February 20, 1995
3801 Connecticut Ave., NW
Washington, DC 20008
Philip C. Leadroot
U.S. Secret Service
Washington, DC 20036
Dear Mr. Leadroot:
Enclosed are copies of two letters, dated April 9, 1994 and August 27, 1994, that I sent to former U.S. Representative Thomas S. Foley, Democrat of Spokane, Washington. The purpose of the letters was to request Mr. Foley's assistance in obtaining the results of psychological testing that were on file at a mental health facility in Spokane, Washington. At the time of the communications, Mr. Foley was serving as Speaker of the House of Representatives and, under the 25th Amendment, third in line to succeed to the office of President of the United States. I assume that Congressman Foley, as House Speaker, was a protectee of the U.S. Secret Service.
I want to direct your attention to the fact that the enclosed communications refer to several rather disturbing issues: that the Government of the District of Columbia determined that I suffered from a severe mental disturbance that rendered me paranoid and potentially violent, and that my former employer had determined that I was a potential "mass murderer."
To the best of my knowledge, Mr. Foley did not bring the enclosed communications to the attention of the U.S. Secret Service, notwithstanding the fact that they appeared to have been written by someone who might be extremely mentally unstable and dangerous. The attachment to one of the letters discusses President Clinton.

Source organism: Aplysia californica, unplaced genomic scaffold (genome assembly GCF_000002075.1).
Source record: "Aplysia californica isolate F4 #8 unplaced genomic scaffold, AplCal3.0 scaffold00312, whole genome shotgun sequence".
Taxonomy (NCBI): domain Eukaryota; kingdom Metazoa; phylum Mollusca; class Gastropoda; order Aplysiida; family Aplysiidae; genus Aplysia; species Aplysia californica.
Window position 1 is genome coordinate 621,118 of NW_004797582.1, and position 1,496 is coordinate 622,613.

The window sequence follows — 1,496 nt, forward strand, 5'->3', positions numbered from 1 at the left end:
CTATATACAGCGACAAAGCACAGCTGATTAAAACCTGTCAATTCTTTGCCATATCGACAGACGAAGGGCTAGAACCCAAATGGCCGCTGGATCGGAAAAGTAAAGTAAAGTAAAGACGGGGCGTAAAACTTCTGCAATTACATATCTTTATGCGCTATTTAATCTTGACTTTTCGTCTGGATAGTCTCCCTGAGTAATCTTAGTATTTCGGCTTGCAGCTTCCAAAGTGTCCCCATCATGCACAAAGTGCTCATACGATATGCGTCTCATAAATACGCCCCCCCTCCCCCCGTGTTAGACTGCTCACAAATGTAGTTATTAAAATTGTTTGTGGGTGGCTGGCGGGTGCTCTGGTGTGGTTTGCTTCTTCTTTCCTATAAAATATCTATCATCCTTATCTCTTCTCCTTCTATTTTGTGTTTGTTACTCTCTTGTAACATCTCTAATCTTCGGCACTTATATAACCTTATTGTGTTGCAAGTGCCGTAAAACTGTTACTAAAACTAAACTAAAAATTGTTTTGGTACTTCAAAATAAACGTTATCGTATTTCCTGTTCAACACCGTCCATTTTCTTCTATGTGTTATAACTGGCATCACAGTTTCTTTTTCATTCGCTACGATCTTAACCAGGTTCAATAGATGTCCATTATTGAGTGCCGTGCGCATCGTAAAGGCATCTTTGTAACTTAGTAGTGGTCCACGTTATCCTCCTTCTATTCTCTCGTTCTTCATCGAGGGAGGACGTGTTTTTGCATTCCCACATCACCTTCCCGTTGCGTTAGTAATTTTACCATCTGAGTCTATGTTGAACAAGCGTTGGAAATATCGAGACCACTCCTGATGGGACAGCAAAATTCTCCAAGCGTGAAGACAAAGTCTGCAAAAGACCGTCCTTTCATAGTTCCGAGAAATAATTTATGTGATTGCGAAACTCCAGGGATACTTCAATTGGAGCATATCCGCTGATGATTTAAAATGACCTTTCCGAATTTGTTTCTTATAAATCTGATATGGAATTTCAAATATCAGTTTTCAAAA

This matter raises an issue that falls squarely within the investigative jurisdiction of the U.S. Secret Service, namely, why a protectee would fail to alert the Secret Service to the fact that he was receiving a series of disturbing and peculiar letters from a mentally ill and possibly dangerous individual.
You may wish to note that Thomas Foley is a close personal friend of Robert S. Strauss, founding partner of my former employer, the law firm of Akin, Gump, Strauss, Hauer & Feld. On January 12, 1995, Akin Gump announced that Mr. Foley, who had lost his seat in Congress in the 1994 general election, would be joining the firm as a partner.